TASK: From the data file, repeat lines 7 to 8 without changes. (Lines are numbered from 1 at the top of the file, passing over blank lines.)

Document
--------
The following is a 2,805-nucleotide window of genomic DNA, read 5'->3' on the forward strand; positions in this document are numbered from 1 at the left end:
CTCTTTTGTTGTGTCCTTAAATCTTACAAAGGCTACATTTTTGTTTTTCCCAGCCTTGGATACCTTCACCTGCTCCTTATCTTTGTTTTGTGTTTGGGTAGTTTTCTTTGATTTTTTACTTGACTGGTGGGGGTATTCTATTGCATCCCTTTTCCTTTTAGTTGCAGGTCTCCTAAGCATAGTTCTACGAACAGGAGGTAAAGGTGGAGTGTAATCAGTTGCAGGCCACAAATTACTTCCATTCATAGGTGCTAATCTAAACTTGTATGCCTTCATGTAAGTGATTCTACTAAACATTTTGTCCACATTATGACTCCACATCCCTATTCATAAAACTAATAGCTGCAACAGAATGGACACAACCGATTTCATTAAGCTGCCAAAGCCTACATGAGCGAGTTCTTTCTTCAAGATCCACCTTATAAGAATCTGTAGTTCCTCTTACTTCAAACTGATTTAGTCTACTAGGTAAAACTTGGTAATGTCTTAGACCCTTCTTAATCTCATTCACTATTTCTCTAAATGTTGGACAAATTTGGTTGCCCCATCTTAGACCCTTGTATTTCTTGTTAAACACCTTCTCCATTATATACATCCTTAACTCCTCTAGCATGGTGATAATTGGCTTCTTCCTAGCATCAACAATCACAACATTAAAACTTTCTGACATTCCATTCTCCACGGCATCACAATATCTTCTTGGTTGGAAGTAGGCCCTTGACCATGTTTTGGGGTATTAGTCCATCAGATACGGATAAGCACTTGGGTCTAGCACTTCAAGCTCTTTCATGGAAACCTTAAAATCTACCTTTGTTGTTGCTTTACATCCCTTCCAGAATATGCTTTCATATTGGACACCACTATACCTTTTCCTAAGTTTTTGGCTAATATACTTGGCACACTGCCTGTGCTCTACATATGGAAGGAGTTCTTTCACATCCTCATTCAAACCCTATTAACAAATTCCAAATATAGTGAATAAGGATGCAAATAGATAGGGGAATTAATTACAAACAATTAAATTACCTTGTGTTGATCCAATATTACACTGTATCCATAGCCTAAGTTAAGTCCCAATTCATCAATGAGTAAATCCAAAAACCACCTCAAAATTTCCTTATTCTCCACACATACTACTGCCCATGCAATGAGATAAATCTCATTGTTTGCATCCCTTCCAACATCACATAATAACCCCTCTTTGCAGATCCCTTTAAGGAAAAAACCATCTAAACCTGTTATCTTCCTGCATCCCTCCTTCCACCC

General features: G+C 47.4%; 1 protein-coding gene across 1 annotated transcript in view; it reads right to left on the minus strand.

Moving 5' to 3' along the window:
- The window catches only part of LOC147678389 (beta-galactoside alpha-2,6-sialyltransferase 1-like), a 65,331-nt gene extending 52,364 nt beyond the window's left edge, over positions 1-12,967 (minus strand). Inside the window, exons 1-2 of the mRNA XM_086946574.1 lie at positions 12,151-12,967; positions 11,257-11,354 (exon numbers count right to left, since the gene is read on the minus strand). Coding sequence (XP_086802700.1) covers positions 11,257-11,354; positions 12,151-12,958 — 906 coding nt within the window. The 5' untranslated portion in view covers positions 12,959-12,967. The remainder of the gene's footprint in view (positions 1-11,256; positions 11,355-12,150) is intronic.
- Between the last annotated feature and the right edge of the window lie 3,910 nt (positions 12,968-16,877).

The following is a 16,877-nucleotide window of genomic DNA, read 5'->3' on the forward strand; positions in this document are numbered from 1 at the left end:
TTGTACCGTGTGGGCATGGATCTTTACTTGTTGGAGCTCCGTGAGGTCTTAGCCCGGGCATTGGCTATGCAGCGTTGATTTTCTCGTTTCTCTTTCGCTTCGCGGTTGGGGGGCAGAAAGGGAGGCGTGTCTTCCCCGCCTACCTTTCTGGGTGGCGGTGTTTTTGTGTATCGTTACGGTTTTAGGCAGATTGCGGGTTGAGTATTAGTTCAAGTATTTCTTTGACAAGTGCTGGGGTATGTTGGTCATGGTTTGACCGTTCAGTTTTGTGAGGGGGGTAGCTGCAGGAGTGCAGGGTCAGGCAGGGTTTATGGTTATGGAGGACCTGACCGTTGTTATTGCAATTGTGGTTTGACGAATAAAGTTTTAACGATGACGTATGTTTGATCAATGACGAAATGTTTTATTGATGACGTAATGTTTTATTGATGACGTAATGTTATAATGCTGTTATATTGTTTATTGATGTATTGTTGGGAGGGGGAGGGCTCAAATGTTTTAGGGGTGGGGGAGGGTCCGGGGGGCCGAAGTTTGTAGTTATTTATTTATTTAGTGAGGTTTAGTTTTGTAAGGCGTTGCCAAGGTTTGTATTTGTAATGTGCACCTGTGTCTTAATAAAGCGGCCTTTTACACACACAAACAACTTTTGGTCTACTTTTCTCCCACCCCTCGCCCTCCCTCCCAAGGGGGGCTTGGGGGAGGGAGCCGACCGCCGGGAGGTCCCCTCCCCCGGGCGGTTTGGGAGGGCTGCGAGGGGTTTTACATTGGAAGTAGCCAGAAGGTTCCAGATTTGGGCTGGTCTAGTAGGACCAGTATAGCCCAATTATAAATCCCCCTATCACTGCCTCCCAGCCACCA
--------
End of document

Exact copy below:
The following is a 16,877-nucleotide window of genomic DNA, read 5'->3' on the forward strand; positions in this document are numbered from 1 at the left end:
TTGTACCGTGTGGGCATGGATCTTTACTTGTTGGAGCTCCGTGAGGTCTTAGCCCGGGCATTGGCTATGCAGCGTTGATTTTCTCGTTTCTCTTTCGCTTCGCGGTTGGGGGGCAGAAAGGGAGGCGTGTCTTCCCCGCCTACCTTTCTGGGTGGCGGTGTTTTTGTGTATCGTTACGGTTTTAGGCAGATTGCGGGTTGAGTATTAGTTCAAGTATTTCTTTGACAAGTGCTGGGGTATGTTGGTCATGGTTTGACCGTTCAGTTTTGTGAGGGGGGTAGCTGCAGGAGTGCAGGGTCAGGCAGGGTTTATGGTTATGGAGGACCTGACCGTTGTTATTGCAATTGTGGTTTGACGAATAAAGTTTTAACGATGACGTATGTTTGATCAATGACGAAATGTTTTATTGATGACGTAATGTTTTATTGATGACGTAATGTTATAATGCTGTTATATTGTTTATTGATGTATTGTTGGGAGGGGGAGGGCTCAAATGTTTTAGGGGTGGGGGAGGGTCCGGGGGGCCGAAGTTTGTAGTTATTTATTTATTTAGTGAGGTTTAGTTTTGTAAGGCGTTGCCAAGGTTTGTATTTGTAATGTGCACCTGTGTCTTAATAAAGCGGCCTTTTACACACACAAACAACTTTTGGTCTACTTTTCTCCCACCCCTCGCCCTCCCTCCCAAGGGGGGCTTGGGGGAGGGAGCCGACCGCCGGGAGGTCCCCTCCCCCGGGCGGTTTGGGAGGGCTGCGAGGGGTTTTACATTGGAAGTAGCCAGAAGGTTCCAGATTTGGGCTGGTCTAGTAGGACCAGTATAGCCCAATTATAAATCCCCCTATCACTGCCTCCCAGCCACCA